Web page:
What You Need To Know About Indexing of Visual Materials

What You Need To Know About ‘Indexing of Visual Materials’

A picture is worth a thousand words, which means libraries across the country are becoming billions of words richer as they add visual materials to their search databases. In order to be found, these images need to be properly indexed. Without proper indexing, a historic image might never be seen, or it might show up under the wrong sections. Here is what you need to know for indexing visual materials.

The Key to Indexing Success

Visual materials include everything from photographs to blueprints to sketches and postcards. Also similar to indexing books and audio recordings, the key to visual indexing success lies in consistency. Referring to the author/artist the same way, labeling dates in a unified fashion, and using articles appropriately will keep all of your materials close at hand.

However your system is laid out, make sure you have written guides and that the entire library staff is familiar with the process.

Common Indexing Standards

There are two common indexing standards that are commonly used in libraries today: MARC standards (Machine Readable Cataloguing) – which are used by the Library of Congress and convert bibliography information into computer-readable form – and the Dublin Core. The Dublin Core is made up of 12 metadata elements, including:

  • Title (What the visual material is called)
  • Creator (Who created the piece – such as the artist or photographer)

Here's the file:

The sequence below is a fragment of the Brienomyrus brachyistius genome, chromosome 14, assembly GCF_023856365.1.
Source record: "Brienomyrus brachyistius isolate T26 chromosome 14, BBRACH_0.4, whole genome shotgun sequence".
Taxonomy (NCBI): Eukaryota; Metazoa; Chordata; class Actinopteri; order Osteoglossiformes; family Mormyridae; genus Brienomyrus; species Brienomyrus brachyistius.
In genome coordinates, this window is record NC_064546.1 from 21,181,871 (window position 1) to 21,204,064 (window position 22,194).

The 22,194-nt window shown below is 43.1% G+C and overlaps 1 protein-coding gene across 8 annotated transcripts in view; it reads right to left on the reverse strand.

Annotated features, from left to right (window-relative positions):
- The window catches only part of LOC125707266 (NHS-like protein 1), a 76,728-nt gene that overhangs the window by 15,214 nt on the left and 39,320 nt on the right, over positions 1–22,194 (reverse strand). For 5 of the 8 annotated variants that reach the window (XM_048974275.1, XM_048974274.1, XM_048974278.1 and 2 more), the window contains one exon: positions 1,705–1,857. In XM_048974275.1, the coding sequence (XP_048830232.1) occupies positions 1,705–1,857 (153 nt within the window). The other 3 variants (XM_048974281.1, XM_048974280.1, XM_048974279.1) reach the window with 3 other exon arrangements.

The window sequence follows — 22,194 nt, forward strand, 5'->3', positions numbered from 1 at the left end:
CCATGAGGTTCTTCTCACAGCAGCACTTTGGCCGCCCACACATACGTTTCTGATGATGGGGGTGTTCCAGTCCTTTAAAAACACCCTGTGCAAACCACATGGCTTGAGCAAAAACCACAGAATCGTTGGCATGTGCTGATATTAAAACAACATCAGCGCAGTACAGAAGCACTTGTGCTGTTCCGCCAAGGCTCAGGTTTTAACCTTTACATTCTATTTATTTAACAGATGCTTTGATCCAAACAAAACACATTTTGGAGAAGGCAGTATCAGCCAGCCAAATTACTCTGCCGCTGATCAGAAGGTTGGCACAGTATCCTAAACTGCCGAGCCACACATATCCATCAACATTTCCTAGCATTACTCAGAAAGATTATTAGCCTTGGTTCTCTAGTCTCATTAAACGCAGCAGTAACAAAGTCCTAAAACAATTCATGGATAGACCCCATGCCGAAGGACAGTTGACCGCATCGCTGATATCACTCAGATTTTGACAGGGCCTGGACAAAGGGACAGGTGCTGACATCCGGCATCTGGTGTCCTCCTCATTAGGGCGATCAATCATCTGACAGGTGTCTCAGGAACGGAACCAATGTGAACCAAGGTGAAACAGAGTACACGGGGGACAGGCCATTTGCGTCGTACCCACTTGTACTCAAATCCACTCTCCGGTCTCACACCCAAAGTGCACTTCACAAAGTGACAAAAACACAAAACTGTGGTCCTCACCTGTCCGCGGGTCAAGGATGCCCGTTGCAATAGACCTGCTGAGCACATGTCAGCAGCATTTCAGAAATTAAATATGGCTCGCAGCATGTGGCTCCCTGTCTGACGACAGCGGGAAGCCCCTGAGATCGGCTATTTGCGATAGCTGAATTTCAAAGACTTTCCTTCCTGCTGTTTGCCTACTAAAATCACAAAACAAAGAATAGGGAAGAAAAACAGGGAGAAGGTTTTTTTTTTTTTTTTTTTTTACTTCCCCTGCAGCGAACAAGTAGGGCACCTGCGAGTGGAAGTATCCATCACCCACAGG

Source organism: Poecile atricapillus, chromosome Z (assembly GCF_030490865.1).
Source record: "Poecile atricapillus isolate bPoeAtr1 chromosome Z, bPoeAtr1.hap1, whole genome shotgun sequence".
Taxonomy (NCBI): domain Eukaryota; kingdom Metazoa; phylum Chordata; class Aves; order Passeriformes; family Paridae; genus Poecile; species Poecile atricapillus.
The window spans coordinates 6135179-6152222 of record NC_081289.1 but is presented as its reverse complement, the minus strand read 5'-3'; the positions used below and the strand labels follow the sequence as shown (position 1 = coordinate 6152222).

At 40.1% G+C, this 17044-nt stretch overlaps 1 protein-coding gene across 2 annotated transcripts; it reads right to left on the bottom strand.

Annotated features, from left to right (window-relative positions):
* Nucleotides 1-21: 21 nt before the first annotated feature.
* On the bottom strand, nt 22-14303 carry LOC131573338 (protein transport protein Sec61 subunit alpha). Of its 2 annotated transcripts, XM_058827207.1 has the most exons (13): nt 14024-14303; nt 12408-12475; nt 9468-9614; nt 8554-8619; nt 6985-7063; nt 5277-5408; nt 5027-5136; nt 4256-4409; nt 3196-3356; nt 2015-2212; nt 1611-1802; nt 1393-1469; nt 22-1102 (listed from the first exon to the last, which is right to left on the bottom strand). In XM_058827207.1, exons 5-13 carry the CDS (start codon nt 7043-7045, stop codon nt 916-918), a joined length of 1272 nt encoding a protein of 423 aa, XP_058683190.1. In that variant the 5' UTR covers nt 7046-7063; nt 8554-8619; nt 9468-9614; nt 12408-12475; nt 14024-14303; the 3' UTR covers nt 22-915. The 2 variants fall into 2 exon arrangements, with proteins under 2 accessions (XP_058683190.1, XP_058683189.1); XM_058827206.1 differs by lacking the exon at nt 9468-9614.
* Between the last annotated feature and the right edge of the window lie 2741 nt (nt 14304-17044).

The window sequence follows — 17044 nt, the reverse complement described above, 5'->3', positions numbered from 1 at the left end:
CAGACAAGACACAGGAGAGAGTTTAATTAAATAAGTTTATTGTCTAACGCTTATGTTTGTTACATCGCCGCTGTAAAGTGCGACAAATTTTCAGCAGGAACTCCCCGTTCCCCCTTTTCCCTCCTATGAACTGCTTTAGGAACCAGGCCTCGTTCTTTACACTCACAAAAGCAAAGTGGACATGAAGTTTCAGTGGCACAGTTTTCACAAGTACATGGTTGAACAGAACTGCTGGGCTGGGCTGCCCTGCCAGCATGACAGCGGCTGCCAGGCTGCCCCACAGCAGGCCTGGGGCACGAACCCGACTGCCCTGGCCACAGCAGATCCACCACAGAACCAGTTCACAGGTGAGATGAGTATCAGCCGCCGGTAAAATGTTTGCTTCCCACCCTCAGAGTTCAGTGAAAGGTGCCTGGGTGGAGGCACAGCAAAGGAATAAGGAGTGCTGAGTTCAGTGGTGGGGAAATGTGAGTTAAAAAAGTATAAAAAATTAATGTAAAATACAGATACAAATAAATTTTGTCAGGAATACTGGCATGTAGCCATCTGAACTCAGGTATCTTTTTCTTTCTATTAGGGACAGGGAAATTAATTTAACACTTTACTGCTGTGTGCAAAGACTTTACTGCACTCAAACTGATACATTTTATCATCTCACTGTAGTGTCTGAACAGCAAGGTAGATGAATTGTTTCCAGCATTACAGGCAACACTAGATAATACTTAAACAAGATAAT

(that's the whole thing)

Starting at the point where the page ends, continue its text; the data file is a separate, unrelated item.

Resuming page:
• Subject (The main topic covered)
  • Description (Describing what the image is)
  • Publisher (The original source)
  • Contributor (Anyone who helped or added to the content)
  • Date (When it was first published)
  • Type (Category for the content – photo, blueprint, etc.)
  • Format (How it is presented)
  • Identifier (Numerical identifier – like a URL)
  • Source (Where it originally came from – like a newspaper outlet)
  • Relation (How it relates to other resources – is there other similar content?)
  • Coverage (Where the real media is located)
  • Rights (link to the Copyright information)

With this information, researchers can search by subject, content, source, and copyright options to get all of the information they need. The more information that is included in the metadata, the more likely the correct image is to come up in response to researchers’ queries.

Opportunities Facing the Indexing of Visual Materials 

There are three main trends facing the indexing of visual materials – especially as we evolve into a digital world:

  • Access: Many local and smaller libraries haven’t archived their visual resources. There are treasure troves of information that will be made available with indexing.
  • Preservation: Preservation of digital files is the key to long-term access. Both physical and digital preservation will keep our resources secure for years to come.
  • Integration: Multi-media integration is the future. Pairing text with images, or giving context to images with text, is important. On top of visual materials, audio and film will also increase in popularity and indexing necessity in the coming years.

Libraries are growing in use and popularity as their resources move online – both in text and in visual materials. Understanding how to index them will be crucial to your career in library and information science.

For more information please visit librarysciencedegree.usc.edu.